In conversation with French Roman Catholic Cardinal Jean Danielou in 1973, our spiritual master said: "God is very kind. If you want to eat animals, then He'll give you full facility. God will give you the body of a tiger in your next life so that you can eat flesh very freely. 'Why are you maintaining slaugterhouses? I'll give you fangs and claws. Now eat.' So the meat-eaters are awaiting such punishment. The animal-eaters become tigers, wolves, cats, and dogs in their next life--to get more facility."  
 
The biblical argument that even the animals were meant to be vegetarian (Genesis 1:30; Isaiah 11:6-9) may have been given to prevent people in that part of the world from trying to justify flesh-eating by appealing to nature (i.e., predators are found in the wild, preying on other animals is natural, etc.)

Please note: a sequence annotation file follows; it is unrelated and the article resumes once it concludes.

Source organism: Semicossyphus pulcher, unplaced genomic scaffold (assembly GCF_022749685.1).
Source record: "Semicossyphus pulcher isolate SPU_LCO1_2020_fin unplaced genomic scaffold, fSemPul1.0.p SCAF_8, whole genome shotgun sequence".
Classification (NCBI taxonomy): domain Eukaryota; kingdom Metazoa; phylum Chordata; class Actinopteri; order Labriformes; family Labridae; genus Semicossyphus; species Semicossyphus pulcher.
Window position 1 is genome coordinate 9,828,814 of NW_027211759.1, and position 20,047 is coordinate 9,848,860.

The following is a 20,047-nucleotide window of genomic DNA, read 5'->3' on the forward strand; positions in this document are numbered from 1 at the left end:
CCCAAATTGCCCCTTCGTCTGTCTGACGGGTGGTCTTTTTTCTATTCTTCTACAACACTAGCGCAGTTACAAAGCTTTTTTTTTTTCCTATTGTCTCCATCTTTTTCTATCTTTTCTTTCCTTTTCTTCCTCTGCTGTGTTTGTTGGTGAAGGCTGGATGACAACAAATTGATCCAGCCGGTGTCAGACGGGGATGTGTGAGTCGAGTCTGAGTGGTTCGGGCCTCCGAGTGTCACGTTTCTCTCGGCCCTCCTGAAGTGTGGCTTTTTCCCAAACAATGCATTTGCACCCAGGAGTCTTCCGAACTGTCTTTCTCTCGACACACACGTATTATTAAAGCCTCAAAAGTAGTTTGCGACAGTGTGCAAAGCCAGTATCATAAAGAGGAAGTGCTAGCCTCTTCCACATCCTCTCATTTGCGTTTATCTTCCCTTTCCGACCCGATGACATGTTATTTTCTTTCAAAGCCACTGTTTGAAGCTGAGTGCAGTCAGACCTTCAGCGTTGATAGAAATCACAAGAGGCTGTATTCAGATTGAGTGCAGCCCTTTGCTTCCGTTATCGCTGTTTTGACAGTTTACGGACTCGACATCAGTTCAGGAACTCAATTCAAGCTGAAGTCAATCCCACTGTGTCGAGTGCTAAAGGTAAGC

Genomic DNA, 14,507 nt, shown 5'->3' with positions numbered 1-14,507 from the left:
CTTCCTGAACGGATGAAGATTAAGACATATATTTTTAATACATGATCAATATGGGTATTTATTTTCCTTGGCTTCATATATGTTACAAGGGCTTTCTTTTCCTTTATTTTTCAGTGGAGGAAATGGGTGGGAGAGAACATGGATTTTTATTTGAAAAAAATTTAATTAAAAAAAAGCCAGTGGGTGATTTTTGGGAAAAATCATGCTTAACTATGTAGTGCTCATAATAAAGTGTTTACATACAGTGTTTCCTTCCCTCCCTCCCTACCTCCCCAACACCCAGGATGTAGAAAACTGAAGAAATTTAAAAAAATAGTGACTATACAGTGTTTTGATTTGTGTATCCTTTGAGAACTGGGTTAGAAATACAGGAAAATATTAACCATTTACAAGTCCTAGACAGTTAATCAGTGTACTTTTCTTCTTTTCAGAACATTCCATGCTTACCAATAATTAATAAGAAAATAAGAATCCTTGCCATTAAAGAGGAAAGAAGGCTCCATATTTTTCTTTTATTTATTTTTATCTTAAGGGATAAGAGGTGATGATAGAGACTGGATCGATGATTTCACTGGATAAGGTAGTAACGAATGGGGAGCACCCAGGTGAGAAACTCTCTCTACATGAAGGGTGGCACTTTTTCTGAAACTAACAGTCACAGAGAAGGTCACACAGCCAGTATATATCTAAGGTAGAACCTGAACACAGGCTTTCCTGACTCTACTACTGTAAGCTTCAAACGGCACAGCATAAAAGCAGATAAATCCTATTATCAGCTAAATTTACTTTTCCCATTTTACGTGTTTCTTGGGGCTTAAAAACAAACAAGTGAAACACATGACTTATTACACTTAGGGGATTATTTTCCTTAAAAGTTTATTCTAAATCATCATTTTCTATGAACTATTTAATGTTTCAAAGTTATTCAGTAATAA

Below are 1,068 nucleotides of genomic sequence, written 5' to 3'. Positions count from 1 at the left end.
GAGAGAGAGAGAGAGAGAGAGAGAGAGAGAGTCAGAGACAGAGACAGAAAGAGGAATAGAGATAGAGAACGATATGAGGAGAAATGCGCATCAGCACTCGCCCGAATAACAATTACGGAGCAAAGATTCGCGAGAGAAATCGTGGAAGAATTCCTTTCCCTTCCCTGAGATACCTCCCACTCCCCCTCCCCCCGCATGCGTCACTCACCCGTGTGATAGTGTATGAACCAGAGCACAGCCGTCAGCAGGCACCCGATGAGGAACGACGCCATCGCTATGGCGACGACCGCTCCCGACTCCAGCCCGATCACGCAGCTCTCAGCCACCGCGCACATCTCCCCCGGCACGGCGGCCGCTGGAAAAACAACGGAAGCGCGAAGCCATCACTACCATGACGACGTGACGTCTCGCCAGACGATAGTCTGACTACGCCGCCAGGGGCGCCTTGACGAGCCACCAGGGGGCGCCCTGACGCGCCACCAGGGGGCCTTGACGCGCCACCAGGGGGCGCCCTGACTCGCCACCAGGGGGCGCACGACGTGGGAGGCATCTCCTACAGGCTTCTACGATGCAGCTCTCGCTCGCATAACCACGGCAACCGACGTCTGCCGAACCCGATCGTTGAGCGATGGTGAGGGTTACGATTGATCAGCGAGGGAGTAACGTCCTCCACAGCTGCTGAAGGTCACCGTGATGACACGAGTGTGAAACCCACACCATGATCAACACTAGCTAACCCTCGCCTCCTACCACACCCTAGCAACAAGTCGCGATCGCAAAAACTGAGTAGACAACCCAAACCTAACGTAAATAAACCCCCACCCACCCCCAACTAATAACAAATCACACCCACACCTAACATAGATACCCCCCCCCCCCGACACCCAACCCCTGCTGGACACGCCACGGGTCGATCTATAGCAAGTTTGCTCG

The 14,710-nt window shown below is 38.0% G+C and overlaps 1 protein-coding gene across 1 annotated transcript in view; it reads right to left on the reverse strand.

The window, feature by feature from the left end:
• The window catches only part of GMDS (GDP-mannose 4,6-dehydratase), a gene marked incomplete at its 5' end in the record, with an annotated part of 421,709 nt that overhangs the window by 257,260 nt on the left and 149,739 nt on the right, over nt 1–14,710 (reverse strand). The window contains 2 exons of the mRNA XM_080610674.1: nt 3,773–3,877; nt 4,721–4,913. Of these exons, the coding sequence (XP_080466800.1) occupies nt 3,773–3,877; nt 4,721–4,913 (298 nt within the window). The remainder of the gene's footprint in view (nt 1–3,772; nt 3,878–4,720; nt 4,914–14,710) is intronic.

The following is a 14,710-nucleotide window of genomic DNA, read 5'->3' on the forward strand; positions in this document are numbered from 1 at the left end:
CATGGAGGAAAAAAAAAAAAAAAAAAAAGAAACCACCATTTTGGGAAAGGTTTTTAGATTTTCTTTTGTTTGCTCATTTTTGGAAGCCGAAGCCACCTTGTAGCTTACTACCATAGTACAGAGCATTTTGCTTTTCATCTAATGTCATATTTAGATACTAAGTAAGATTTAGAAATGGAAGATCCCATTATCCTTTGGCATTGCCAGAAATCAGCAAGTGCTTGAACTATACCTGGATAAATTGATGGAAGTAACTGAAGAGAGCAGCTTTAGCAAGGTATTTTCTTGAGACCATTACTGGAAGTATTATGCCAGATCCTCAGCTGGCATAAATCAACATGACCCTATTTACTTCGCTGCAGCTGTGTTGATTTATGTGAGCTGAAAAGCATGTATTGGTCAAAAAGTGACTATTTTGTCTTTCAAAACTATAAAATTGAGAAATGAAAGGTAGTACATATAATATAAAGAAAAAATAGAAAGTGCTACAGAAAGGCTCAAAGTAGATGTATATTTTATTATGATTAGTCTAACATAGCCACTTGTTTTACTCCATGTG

A: "What are zoos but places where animals flourish without having to eat each other?" 
 
Q: So you approve of zoos. 
 
A: "Yes I do. It's not a popular position among many animal rightists. In well-run zoos, they can live longer, healthier lives without having to kill or be killed." 
 
Would it be ethical to put humans on display for the same reasons? 
 
"And the worlds built of age are a stage
"Where we act out our lives
"And the words in the script seem to fit
"'cept we have some surprise
 
"I just want this to last
"Or my future is past and all gone
"And if this is the case
"Then I'll lose in life's race from now on
 
"I don't wanna classify you
"Like an animal in the zoo
"But it seems good to me to know